A nice add-on with the Mr. Coffee ECM160 is that it comes with a glass carafe. This carafe can accomodate up to 4 shots of espresso and helps you serve them to your guests. Of course, that also means that this machine can produce 4 shots in 1 brewing. That’s a lot more than the other single- & double-cup models in this review can do.
On the flip side, however, the Mr. Coffee ECM160 can produce so much, because the espresso will not taste as good and not be as creamy. And the reason that the ECM160 operates on 3 bars of steam while most other machines in this review create much higher pressure (15 bars) through using a pump. So this machine simply has not enough steam power to extract the last bits of flavor from the coffee beans and to mold them into a creamy substance.
Still, many buyers on Amazon – as well as our team – speak favorably of the espresso quality produced with the Mr. Coffee ECM160. We just don’t want you to expect to produce a creamy-Starbucks espresso with this machine.
- Cheapest best espresso machine on the market
- Operates very quietly (because pressure is low)
- Produces up to 4 shots of espresso at once
- Glass carafe to serve those shots is included
- Very easy to clean as all main parts are removable
6. Cuisinart Stainless Steel Espresso Maker
The Cuisinart Espresso Maker (EM-100) is our pick for people who want a machine that makes quality espresso & adds to the looks of their kitchen.
Compared to the other machines reviewed here, the Cuisinart Espresso Maker’s stainless steel housing is, in our opinion, an eye catcher. But its material doesn’t only make for good looks. It also means that the EM-100 is easy to wipe clean and there won’t be any rust. In general, the stainless steel will make this machine a solid companion for years.
And what you can see on the outside is reflected on the inside of the Cuisinart EM-100 as well. With its 15-bar pressure pump, it has produced well-flavored espresso shots with a respectable layer of crema for us on a consistent basis. On the downside, the amount of pressure leads to a certain amount of noise while brewing too. Please judge yourself if that’s too loud for you:
An undisputed plus for us is the Cuisinart Espresso Maker’s intuitive control panel. There is only 1 power-button as well as 2 dial knobs – 1 for brewing and 1 for forthing milk for lattes and cappuccinos. About the dial knobs: please note that this machine requires you to manual switch off the brewing process. This gives you full control over how “long” you want your espresso to be. But it also means you can’t go off to brush your teeth or similar while your espresso is being made for you.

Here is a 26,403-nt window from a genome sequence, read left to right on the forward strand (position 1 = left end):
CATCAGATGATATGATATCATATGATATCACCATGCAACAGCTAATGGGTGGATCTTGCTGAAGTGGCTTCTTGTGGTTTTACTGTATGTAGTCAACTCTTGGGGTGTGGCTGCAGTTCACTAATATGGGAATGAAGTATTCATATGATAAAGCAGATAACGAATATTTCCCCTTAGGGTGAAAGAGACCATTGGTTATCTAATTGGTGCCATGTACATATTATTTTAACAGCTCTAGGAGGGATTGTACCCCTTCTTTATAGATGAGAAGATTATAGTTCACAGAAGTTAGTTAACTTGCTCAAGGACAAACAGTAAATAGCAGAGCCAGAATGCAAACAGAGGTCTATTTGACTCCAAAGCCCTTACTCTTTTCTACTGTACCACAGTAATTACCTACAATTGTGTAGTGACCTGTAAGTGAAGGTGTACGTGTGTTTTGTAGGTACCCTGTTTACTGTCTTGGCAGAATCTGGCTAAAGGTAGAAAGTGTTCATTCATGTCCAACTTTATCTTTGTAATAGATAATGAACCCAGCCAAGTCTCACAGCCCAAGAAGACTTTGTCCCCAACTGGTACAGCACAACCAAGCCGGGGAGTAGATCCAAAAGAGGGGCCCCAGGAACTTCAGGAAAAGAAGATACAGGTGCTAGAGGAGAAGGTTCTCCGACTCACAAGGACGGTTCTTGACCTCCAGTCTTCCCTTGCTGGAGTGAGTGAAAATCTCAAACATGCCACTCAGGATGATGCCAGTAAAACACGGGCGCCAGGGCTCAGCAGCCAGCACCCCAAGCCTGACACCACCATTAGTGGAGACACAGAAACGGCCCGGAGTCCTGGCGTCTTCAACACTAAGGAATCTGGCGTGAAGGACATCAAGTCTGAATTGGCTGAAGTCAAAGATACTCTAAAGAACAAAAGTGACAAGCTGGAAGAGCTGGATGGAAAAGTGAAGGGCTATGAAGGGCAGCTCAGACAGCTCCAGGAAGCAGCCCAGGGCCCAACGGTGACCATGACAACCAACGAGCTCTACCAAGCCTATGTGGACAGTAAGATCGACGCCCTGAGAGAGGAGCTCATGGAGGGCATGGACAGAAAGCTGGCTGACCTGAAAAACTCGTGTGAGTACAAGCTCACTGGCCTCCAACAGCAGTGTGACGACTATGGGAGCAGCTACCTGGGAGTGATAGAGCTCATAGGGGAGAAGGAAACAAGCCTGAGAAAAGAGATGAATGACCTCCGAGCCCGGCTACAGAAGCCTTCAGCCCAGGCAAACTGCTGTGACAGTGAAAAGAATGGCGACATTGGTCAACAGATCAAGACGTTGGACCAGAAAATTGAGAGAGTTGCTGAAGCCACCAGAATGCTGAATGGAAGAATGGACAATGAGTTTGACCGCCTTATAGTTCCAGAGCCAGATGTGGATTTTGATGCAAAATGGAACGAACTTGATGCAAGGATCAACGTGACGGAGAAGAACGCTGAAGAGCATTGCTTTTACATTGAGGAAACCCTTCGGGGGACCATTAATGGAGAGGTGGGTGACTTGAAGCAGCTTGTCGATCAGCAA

The only minor drawback we found with this machine is that the frothing nozzle is fairly long. This might require you to lift the nozzle while you’re deep into frothing and the milk is nearing the edge of the pitcher. Otherwise you’d spill the milk.
- Intuitive handling with only 1 button and 2 knobs (for frothing and brewing)
- Can brew 2 shots of espresso simultaneously
- Cup-warming plate on top of it
- Biggest removable water reservoir in this review (53 ounces)
- Very easy to clean as all main parts are removable + it is stainless steel
- Frothing nozzle fairly long so you might have to lift it to avoid spilling
- Fairly loud due to the 15-bar pressure pump
7. DeLonghi EC702 Espresso Maker
The De’Longhi EC702 is the most “expensive” best espresso machine under 200 dollars that we’ve reviewed here, but also produced what we found one of the tastiest espressos. And be assured we drank like addicts these past days…
Obviously many variables go into a good espresso, but the v gives you a headstart through its 15-bar pressure pump which creates a very nice layer of crema on top of the shots. Also, this machine allows you to work with either ground coffee or pods, so you can decide if you want to have full control over your espresso’s quality (grounds) – or just want to pull a quick shot (pods).
Yet, while many other machines have these 2 features, this DeLonghi machine puts a stress on preheating. This means that you have to push the power / preheat button about 15 minutes before you want to start brewing your shot. (15 minutes is what the manual says – but our machine was ready in about 11 minutes on average.) But it also means that the EC702 operates at the perfect brewing temperature of about 200°F.
And while you can leave the machine alone during preheating, you have to be present to start and stop the flow of espresso afterwards. This takes about 30 seconds from start to finish. (Plus 2-3 more minutes if you go on to froth milk for a cappuccino or latte afterwards.) If your can’t spare that (little) time, check out the fully hands-off Nespresso Inissia above.
We found that the only real negative about this machine is the lack of space between spout and drip tray. You’ll only be able to put 2-ounce espresso glasses there. A standard-sized cup won’t fit in unless you remove the drip tray.
Also, this machine has stainless steel parts (back, cup-warming plate on top, drip tray), but the front and the buttons are silver plastic. That’s better than most all-around plastic machines in this price range – but it’s still not quite what the product title on Amazon promises.
What you need to buy separately to start making espresso
- Produced one of the best espressos we’ve tasted for this review
- Can brew 2 shots of espresso simultaneously
- Long-lasting 44-ounce water tank (second biggest in this review)
- Easy to clean because drip tray, water tank & outer tube of frothing arm are removable
8. DeLonghi ECO310BK Espresso Machine